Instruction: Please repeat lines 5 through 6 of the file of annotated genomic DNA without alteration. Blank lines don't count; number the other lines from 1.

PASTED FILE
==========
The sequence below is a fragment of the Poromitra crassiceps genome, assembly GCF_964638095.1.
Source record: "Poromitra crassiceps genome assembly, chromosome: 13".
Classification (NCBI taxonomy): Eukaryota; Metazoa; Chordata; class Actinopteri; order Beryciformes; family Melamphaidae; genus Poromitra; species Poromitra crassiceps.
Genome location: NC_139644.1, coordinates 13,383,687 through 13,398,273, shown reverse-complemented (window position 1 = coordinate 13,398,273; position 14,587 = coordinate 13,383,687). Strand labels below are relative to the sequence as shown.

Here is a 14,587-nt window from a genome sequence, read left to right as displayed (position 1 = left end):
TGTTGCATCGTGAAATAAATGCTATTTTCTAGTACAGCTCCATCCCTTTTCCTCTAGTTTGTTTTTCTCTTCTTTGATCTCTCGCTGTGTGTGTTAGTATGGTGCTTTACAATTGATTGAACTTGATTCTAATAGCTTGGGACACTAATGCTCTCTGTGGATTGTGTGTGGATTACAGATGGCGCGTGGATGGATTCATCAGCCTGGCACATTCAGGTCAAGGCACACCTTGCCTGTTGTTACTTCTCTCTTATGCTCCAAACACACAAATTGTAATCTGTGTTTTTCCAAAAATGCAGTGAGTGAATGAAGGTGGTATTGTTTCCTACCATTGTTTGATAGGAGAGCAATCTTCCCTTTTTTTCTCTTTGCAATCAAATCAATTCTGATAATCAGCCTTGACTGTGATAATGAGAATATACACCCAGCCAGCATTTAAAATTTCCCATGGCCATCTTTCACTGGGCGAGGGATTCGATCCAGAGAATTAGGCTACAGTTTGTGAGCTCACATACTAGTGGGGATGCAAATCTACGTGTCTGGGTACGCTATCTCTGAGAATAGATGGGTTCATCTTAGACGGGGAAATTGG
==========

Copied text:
Here is a 14,587-nt window from a genome sequence, read left to right as displayed (position 1 = left end):
TGTTGCATCGTGAAATAAATGCTATTTTCTAGTACAGCTCCATCCCTTTTCCTCTAGTTTGTTTTTCTCTTCTTTGATCTCTCGCTGTGTGTGTTAGTATGGTGCTTTACAATTGATTGAACTTGATTCTAATAGCTTGGGACACTAATGCTCTCTGTGGATTGTGTGTGGATTACAGATGGCGCGTGGATGGATTCATCAGCCTGGCACATTCAGGTCAAGGCACACCTTGCCTGTTGTTACTTCTCTCTTATGCTCCAAACACACAAATTGTAATCTGTGTTTTTCCAAAAATGCAGTGAGTGAATGAAGGTGGTATTGTTTCCTACCATTGTTTGATAGGAGAGCAATCTTCCCTTTTTTTCTCTTTGCAATCAAATCAATTCTGATAATCAGCCTTGACTGTGATAATGAGAATATACACCCAGCCAGCATTTAAAATTTCCCATGGCCATCTTTCACTGGGCGAGGGATTCGATCCAGAGAATTAGGCTACAGTTTGTGAGCTCACATACTAGTGGGGATGCAAATCTACGTGTCTGGGTACGCTATCTCTGAGAATAGATGGGTTCATCTTAGACGGGGAAATTGG